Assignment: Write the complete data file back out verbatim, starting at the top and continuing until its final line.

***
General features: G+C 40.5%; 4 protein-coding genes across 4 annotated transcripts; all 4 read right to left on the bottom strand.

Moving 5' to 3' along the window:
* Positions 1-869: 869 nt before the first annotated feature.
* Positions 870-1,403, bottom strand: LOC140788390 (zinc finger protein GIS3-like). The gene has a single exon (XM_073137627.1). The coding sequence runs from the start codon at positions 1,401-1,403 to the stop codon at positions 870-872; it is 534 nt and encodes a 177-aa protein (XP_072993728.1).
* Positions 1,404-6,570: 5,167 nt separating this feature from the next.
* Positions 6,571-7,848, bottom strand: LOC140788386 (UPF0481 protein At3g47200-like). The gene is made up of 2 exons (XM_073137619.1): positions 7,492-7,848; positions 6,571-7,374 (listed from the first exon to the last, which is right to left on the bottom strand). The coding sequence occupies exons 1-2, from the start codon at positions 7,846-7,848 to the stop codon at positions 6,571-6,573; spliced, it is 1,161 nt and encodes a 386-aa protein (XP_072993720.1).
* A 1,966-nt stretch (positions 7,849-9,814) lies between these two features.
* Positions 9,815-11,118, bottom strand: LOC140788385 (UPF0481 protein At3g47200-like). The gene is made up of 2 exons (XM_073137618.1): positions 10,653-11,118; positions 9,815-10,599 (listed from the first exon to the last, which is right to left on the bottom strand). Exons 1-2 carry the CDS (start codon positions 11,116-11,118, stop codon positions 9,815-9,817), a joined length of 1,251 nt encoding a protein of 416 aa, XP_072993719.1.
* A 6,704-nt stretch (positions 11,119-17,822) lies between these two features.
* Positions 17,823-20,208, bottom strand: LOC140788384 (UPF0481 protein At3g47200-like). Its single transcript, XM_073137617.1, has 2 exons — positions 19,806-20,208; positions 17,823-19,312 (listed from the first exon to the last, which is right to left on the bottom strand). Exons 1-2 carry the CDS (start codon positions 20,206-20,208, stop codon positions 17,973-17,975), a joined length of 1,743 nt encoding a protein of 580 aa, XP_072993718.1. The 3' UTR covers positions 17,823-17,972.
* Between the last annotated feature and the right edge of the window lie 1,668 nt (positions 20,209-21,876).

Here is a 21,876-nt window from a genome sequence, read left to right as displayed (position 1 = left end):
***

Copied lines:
General features: G+C 40.5%; 4 protein-coding genes across 4 annotated transcripts; all 4 read right to left on the bottom strand.

Moving 5' to 3' along the window:
* Positions 1-869: 869 nt before the first annotated feature.
* Positions 870-1,403, bottom strand: LOC140788390 (zinc finger protein GIS3-like). The gene has a single exon (XM_073137627.1). The coding sequence runs from the start codon at positions 1,401-1,403 to the stop codon at positions 870-872; it is 534 nt and encodes a 177-aa protein (XP_072993728.1).
* Positions 1,404-6,570: 5,167 nt separating this feature from the next.
* Positions 6,571-7,848, bottom strand: LOC140788386 (UPF0481 protein At3g47200-like). The gene is made up of 2 exons (XM_073137619.1): positions 7,492-7,848; positions 6,571-7,374 (listed from the first exon to the last, which is right to left on the bottom strand). The coding sequence occupies exons 1-2, from the start codon at positions 7,846-7,848 to the stop codon at positions 6,571-6,573; spliced, it is 1,161 nt and encodes a 386-aa protein (XP_072993720.1).
* A 1,966-nt stretch (positions 7,849-9,814) lies between these two features.
* Positions 9,815-11,118, bottom strand: LOC140788385 (UPF0481 protein At3g47200-like). The gene is made up of 2 exons (XM_073137618.1): positions 10,653-11,118; positions 9,815-10,599 (listed from the first exon to the last, which is right to left on the bottom strand). Exons 1-2 carry the CDS (start codon positions 11,116-11,118, stop codon positions 9,815-9,817), a joined length of 1,251 nt encoding a protein of 416 aa, XP_072993719.1.
* A 6,704-nt stretch (positions 11,119-17,822) lies between these two features.
* Positions 17,823-20,208, bottom strand: LOC140788384 (UPF0481 protein At3g47200-like). Its single transcript, XM_073137617.1, has 2 exons — positions 19,806-20,208; positions 17,823-19,312 (listed from the first exon to the last, which is right to left on the bottom strand). Exons 1-2 carry the CDS (start codon positions 20,206-20,208, stop codon positions 17,973-17,975), a joined length of 1,743 nt encoding a protein of 580 aa, XP_072993718.1. The 3' UTR covers positions 17,823-17,972.
* Between the last annotated feature and the right edge of the window lie 1,668 nt (positions 20,209-21,876).

Here is a 21,876-nt window from a genome sequence, read left to right as displayed (position 1 = left end):